Ariadne Auf Naxos

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September 2021 Next

Program and cast

Stage director: Katie Mitchell
Additional texts: Martin Crimp
Set design: Chloe Lamford
Choreography: Joseph W. Alford
Costume design: Sarah Blenkinsop
Lighting design: James Farncombe
Production: Gran Teatre del Liceu, Théâtre des Champs-Élysées, Théâtres de la Ville de Luxembourg, Finnish National Opera and Ballet and Royal Danish Oper
Symphony Orchestra of the Gran Teatre del Liceu
Conductor: Josep Pons


Major-Domo: Maik Solbach
Music master: José Antonio López
Composer: Samantha Hankey - 22th,26th,28th September and 3th October
Paula Murrihy - 27th,29th September and 2th,4th October
Tenor (Bacchus): Nikolai Schukoff - 22th,26th,28th September and 3th October
Brandon Jovanovich - 27th,29th September and 2th,4th October
Officer: Josep Fadó
Dancing master: Roger Padullés
Wig maker Jorge Rodríguez Norton
Lackey: David Lagares
Zerbinetta: Elena Sancho Pereg - 22th,26th,28th September and 3th October
Sara Blanch - 27th,29th September and 2th,4th October
Prima donna (Ariadne): Iréne Theorin - 22th,26th,28th September and 3th October
Johanni van Oostrum - 27th,29th September and 2th,4th October
Harlequin: Benjamin Appl
Naiad: Sonia de Munck
Dryad: Annaïs Masllorens
Echo: Núria Vilà
Scaramuccio: Vicenç Esteve
Truffaldino: Alex Rosen
Brighella: Juan Noval Moro

Gran Teatre del Liceu

Barcelona's opera house, the Gran Teatre del Liceu, was founded on the Rambla in 1847 and has continued over the years to fulfil its role as a culture and arts centre and one of the symbols of the city.

Today it is publicly-owned (by the Government of Catalonia, Barcelona City Council, Barcelona Provincial Council and the Ministerio de Educación, Cultura y Deporte) and administered by the Fundació del Gran Teatre del Liceu which, in addition to the aforementioned bodies, incorporates the Patronage Council and the Societat del Gran Teatre del Liceu (the old society of owners).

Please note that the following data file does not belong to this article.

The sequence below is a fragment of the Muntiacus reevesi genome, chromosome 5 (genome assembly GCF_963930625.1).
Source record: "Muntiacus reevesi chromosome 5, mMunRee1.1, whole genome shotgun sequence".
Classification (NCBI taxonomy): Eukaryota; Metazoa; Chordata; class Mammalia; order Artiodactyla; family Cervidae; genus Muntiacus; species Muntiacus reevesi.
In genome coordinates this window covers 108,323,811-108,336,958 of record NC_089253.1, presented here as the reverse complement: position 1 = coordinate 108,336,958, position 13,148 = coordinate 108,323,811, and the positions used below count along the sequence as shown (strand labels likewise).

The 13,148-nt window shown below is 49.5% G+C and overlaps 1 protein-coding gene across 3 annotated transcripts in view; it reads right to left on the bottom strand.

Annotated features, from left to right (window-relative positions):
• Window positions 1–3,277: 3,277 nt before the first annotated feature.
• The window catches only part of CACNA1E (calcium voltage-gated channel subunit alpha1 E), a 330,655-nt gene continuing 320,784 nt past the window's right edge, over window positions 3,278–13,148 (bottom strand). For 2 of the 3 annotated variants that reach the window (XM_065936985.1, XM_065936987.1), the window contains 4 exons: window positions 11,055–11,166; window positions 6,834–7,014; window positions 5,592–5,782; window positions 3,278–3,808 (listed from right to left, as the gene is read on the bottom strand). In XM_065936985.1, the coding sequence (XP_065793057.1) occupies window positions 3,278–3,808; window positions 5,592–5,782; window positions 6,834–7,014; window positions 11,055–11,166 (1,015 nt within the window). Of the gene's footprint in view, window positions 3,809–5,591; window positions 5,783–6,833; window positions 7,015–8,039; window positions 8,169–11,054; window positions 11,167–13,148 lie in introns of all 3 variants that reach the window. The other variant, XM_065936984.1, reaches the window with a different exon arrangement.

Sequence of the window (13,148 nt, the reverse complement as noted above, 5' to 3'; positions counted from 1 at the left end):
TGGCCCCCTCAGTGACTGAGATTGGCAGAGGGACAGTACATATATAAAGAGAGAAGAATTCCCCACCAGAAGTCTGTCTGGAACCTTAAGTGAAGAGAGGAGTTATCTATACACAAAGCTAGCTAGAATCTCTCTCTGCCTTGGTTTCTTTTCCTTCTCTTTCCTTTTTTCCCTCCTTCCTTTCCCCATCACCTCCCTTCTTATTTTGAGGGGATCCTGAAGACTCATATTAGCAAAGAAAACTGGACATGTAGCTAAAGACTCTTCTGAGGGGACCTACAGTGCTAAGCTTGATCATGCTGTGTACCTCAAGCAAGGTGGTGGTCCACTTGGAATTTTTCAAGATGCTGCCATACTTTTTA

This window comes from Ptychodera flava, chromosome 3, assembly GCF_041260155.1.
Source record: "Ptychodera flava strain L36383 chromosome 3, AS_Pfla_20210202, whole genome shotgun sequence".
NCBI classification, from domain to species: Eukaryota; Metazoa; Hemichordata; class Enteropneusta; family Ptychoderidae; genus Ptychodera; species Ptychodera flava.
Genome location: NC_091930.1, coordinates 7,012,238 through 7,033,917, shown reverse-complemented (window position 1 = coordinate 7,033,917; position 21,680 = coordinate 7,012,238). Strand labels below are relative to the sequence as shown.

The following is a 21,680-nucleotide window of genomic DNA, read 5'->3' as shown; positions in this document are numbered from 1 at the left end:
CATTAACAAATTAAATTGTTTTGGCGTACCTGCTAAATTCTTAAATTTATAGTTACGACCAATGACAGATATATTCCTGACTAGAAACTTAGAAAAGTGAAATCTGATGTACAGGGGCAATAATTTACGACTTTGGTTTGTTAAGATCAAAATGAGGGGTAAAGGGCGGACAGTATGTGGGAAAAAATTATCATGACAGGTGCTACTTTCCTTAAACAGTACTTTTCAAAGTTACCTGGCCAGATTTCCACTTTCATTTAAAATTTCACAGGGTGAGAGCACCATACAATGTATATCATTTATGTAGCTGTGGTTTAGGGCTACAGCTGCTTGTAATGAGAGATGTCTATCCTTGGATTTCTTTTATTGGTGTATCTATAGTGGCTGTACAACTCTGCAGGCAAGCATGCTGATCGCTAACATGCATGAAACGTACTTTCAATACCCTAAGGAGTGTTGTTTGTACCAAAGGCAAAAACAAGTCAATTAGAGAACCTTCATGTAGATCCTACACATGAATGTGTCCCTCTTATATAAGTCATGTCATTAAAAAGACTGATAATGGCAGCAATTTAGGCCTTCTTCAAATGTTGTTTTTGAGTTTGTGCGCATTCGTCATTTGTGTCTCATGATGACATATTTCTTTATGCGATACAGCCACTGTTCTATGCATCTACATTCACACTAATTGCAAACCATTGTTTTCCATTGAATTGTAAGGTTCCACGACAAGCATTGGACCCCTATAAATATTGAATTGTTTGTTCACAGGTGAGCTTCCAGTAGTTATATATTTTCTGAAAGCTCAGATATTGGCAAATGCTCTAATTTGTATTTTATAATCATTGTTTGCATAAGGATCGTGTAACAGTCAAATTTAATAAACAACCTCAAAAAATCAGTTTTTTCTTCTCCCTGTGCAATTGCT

Origins: From 1837 to 1847

The Liceu evolved out of the Sociedad Dramática de Aficionados (Society of theatre-lovers) set up in 1837 at the instigation of Manuel Gibert in the former convent of Montsió by members of the National Militia, an organization of armed citizens with liberal leanings.
Barcelona's economy and population were growing fast at the time and the city needed a music conservatory. This led to the conversion of the Sociedad Dramática into the Liceo Filármonico Dramático Barcelonés de S.M. la Reina Isabel II (Barcelona Dramatic and Philharmonic Lyceum of HM Queen Isabel II).  In addition to its theatrical activities, the new organization cultivated Italian-style singing and music.

The building on the Rambla

The original building was solemnly opened on 4 April 1847. The plans had been drawn up by Miquel Garriga i Roca, subsequently assisted by Josep Oriol Mestres. The project was funded by selling shares, which meant that many of the boxes and seats were to be privately owned. The shareholders formed the Societat del Gran Teatre del Liceu, known as the “Societat de Propietaris” (Society of Owners),  which was in sole charge of running the Gran Teatre del Liceu from 1855 onwards, after it was legally separated from the Conservatori del Gran Teatre del Liceu.
The theatre was operated by impresarios who were given a concession to stage a specific number of productions in exchange for the proceeds from the sale of tickets not reserved for the Societat itself. This system was to endure until 1980.

The creation of the Consortium

By the last quarter of the 20th century this management system was no longer viable. In 1980, to avert the danger of the disappearance of an institution of such worldwide cultural renown, the Generalitat  Catalonia's first government in modern times – set up a consortium, the Consorci del Gran Teatre del Liceu, which also incorporated Barcelona City Council and the Societat del Gran Teatre del Liceu. Barcelona Provincial Council joined the Consortium in 1985, followed by the Spanish Ministry of Culture in 1986. From then on the Consortium took over operation of the theatre.

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